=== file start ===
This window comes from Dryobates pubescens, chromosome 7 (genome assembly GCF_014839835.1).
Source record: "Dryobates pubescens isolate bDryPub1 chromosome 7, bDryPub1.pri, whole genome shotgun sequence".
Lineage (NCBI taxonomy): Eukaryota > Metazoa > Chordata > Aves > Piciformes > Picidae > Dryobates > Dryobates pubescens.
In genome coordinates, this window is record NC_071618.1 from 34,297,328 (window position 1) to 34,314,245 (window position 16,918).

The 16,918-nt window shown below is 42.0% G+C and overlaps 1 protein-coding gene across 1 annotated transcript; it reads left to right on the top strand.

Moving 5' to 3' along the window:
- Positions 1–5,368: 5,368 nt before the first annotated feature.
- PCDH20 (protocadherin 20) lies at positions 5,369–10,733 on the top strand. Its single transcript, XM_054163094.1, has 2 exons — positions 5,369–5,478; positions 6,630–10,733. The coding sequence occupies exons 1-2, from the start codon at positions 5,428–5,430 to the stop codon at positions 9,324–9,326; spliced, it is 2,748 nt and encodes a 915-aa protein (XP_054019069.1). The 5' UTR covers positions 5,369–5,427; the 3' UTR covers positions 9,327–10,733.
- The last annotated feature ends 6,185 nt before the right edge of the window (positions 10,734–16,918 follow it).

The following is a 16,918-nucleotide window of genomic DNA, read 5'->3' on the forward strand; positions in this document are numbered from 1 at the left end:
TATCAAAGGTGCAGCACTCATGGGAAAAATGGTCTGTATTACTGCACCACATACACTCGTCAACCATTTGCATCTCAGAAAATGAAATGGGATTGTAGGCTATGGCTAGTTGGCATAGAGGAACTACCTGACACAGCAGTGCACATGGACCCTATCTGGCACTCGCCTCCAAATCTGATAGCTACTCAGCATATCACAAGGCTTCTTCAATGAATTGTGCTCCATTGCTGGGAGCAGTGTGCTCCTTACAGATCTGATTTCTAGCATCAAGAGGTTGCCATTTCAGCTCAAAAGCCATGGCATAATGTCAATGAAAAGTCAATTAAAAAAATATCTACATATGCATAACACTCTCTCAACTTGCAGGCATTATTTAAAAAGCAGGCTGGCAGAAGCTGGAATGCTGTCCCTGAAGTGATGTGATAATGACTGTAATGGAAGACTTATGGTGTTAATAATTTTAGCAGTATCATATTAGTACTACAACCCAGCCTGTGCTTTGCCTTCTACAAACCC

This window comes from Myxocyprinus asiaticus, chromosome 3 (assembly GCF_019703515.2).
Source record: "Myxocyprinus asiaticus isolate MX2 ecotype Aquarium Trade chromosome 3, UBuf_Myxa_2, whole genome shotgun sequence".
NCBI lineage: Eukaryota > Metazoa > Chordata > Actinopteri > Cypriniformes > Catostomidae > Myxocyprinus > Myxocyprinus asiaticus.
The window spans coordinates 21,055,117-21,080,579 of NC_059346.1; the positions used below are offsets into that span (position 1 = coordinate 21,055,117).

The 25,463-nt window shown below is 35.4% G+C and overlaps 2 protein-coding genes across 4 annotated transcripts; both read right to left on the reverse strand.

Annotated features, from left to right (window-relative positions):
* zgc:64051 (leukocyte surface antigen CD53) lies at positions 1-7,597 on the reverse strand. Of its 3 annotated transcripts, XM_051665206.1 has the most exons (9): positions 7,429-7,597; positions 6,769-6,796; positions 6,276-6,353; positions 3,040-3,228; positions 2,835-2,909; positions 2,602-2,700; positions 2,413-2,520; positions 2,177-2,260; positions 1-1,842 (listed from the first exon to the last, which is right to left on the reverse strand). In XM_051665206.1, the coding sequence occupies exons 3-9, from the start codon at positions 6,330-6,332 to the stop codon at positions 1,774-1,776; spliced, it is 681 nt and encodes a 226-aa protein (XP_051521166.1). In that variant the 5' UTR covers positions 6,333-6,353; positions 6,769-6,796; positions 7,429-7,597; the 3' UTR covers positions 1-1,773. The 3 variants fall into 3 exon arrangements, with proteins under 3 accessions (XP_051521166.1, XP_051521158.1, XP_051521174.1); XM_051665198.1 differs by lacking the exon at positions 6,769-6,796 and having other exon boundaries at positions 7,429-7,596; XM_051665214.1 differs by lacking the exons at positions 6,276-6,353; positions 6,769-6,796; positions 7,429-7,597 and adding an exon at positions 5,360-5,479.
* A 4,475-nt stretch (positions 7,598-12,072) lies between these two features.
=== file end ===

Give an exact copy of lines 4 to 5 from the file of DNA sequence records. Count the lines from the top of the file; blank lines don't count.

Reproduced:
In genome coordinates, this window is record NC_071618.1 from 34,297,328 (window position 1) to 34,314,245 (window position 16,918).

The 16,918-nt window shown below is 42.0% G+C and overlaps 1 protein-coding gene across 1 annotated transcript; it reads left to right on the top strand.